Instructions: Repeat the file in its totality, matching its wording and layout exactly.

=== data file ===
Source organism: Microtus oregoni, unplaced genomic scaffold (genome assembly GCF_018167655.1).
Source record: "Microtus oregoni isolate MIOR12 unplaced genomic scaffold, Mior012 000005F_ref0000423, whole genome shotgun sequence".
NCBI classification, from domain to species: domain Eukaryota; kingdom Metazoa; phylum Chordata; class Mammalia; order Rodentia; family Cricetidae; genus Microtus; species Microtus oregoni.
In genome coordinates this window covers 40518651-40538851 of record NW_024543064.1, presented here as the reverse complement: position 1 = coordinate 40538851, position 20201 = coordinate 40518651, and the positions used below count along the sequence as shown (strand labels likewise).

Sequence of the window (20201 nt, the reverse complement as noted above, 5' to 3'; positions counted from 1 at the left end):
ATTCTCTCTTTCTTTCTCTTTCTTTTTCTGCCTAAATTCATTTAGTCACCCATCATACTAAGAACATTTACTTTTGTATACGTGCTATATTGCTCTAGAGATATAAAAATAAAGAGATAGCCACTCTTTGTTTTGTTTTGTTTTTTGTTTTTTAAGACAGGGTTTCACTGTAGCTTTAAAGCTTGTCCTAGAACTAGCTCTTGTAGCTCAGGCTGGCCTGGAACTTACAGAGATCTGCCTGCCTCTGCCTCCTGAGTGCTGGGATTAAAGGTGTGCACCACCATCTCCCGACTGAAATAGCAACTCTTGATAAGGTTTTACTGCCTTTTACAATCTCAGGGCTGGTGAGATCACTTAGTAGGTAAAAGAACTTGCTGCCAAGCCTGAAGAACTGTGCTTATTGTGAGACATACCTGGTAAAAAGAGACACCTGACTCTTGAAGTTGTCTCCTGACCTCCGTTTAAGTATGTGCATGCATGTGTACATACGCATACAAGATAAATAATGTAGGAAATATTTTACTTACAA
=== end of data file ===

Source organism: Microtus oregoni, unplaced genomic scaffold (genome assembly GCF_018167655.1).
Source record: "Microtus oregoni isolate MIOR12 unplaced genomic scaffold, Mior012 000005F_ref0000423, whole genome shotgun sequence".
NCBI classification, from domain to species: domain Eukaryota; kingdom Metazoa; phylum Chordata; class Mammalia; order Rodentia; family Cricetidae; genus Microtus; species Microtus oregoni.
In genome coordinates this window covers 40518651-40538851 of record NW_024543064.1, presented here as the reverse complement: position 1 = coordinate 40538851, position 20201 = coordinate 40518651, and the positions used below count along the sequence as shown (strand labels likewise).

Sequence of the window (20201 nt, the reverse complement as noted above, 5' to 3'; positions counted from 1 at the left end):
ATTCTCTCTTTCTTTCTCTTTCTTTTTCTGCCTAAATTCATTTAGTCACCCATCATACTAAGAACATTTACTTTTGTATACGTGCTATATTGCTCTAGAGATATAAAAATAAAGAGATAGCCACTCTTTGTTTTGTTTTGTTTTTTGTTTTTTAAGACAGGGTTTCACTGTAGCTTTAAAGCTTGTCCTAGAACTAGCTCTTGTAGCTCAGGCTGGCCTGGAACTTACAGAGATCTGCCTGCCTCTGCCTCCTGAGTGCTGGGATTAAAGGTGTGCACCACCATCTCCCGACTGAAATAGCAACTCTTGATAAGGTTTTACTGCCTTTTACAATCTCAGGGCTGGTGAGATCACTTAGTAGGTAAAAGAACTTGCTGCCAAGCCTGAAGAACTGTGCTTATTGTGAGACATACCTGGTAAAAAGAGACACCTGACTCTTGAAGTTGTCTCCTGACCTCCGTTTAAGTATGTGCATGCATGTGTACATACGCATACAAGATAAATAATGTAGGAAATATTTTACTTACAA